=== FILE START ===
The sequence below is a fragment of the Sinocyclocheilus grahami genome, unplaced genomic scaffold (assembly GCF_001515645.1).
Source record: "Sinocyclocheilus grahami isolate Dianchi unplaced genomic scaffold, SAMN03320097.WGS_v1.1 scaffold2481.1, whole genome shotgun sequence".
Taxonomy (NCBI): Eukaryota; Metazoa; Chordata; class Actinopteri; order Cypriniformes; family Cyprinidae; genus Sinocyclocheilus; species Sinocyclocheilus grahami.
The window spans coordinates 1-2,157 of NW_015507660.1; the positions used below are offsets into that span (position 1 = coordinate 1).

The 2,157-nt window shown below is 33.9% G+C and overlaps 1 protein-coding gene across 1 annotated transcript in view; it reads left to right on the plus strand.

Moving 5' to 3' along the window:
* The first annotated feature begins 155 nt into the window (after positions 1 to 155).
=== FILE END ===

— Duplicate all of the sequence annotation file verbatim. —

The sequence below is a fragment of the Sinocyclocheilus grahami genome, unplaced genomic scaffold (assembly GCF_001515645.1).
Source record: "Sinocyclocheilus grahami isolate Dianchi unplaced genomic scaffold, SAMN03320097.WGS_v1.1 scaffold2481.1, whole genome shotgun sequence".
Taxonomy (NCBI): Eukaryota; Metazoa; Chordata; class Actinopteri; order Cypriniformes; family Cyprinidae; genus Sinocyclocheilus; species Sinocyclocheilus grahami.
The window spans coordinates 1-2,157 of NW_015507660.1; the positions used below are offsets into that span (position 1 = coordinate 1).

The 2,157-nt window shown below is 33.9% G+C and overlaps 1 protein-coding gene across 1 annotated transcript in view; it reads left to right on the plus strand.

Moving 5' to 3' along the window:
* The first annotated feature begins 155 nt into the window (after positions 1 to 155).